The first voice on Justin Bieber’s new album, JUSTICE, isn’t Bieber — it’s Martin Luther King Jr., delivering his oft-quoted line, “Injustice anywhere is a threat to justice everywhere.” The line introduces a song called “2 Much,” a love song with lines like “Two seconds without you’s like two months.” It’s one of two speeches by Dr. King excerpted on JUSTICE and turning heads, along with a 104-second interlude of a 1967 sermon. “I still can’t get over Justin Bieber naming his album ‘Justice’ and using that MLK audio clip before transitioning into a Fame Monster leftover,” TV writer Kirk A. Moore tweeted. “Also, no one at the label thought to tell him… this ain’t it.” Podcast host Alex Lewis joked about Bieber and the U.S. government both “giving Black people ‘Justice’ but it’s really just MLK quotes.” And early reviews also took issue with Bieber quoting King on an album that largely seemed to be about his wife, Hailey. (Following the interlude, in which King talks about dying for justice, is a song called “Die for You,” on which Bieber sings, “I would walk through burning fire / Even if your kiss could kill me.”) “If you’re wondering why anyone thought it was a good idea to conflate civil-right martyrdom with the thought of succumbing to a hot woman, keep wondering,” Variety wrote in its review. “Hot goings-on, not What’s Going On,” the Guardian headlined its review, referencing Marvin Gaye’s 1971 protest album.
Bieber did appear to get permission to use the clips from the King estate. “Thank you, @justinbieber, for your support,” Dr. King’s daughter, Bernice King, tweeted, in response to Bieber’s announcement that he would partner with the King Center, among other social justice organizations. But other artists have had trouble using King speeches in their work, as Moore noted, citing that Ava DuVernay wrote new speeches for her biopic, Selma. “This just feels trashy and inappropriate,” he added.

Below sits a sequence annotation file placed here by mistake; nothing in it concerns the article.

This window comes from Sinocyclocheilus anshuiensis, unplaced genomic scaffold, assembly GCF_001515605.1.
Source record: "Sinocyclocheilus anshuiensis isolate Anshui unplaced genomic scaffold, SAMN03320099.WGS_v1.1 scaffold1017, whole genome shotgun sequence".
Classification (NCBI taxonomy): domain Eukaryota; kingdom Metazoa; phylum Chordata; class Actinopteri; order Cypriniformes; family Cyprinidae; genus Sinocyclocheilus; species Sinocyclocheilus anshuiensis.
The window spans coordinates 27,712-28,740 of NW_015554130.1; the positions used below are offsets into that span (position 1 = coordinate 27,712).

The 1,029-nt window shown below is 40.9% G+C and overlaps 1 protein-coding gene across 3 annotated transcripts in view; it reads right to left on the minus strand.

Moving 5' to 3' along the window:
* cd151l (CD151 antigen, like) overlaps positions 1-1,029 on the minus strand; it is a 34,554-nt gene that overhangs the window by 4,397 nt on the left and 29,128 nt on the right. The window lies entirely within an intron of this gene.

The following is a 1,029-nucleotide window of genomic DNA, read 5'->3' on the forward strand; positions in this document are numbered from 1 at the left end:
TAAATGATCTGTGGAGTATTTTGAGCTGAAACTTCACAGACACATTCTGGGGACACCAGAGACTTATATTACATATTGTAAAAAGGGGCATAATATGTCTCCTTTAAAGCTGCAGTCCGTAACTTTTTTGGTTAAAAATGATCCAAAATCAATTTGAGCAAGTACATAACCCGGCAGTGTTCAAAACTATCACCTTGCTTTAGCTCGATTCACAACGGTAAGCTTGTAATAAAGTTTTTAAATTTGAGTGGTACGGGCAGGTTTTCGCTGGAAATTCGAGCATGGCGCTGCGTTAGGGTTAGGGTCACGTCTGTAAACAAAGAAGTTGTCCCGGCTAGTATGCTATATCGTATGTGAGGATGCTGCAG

When he announced the album three weeks ago, Bieber tweeted about “healing and justice for humanity.” His goal with the album, he added, was “to make songs that people can relate to and connect to so they feel less alone.” Yet the album barely even alludes to social justice issues, even as Bieber continues to talk about his new music in that context. “If we aren’t standing up for what’s right, what are we doing? It’s very timely and very necessary,” he told press of the King interlude during an album listening event, according to Official Charts.
Yet Bieber still released a song visualizer for the “MLK Interlude” on YouTube, alongside the rest of the songs on his new album. If Martin Luther King Jr. cracks the Billboard charts, you know who to blame.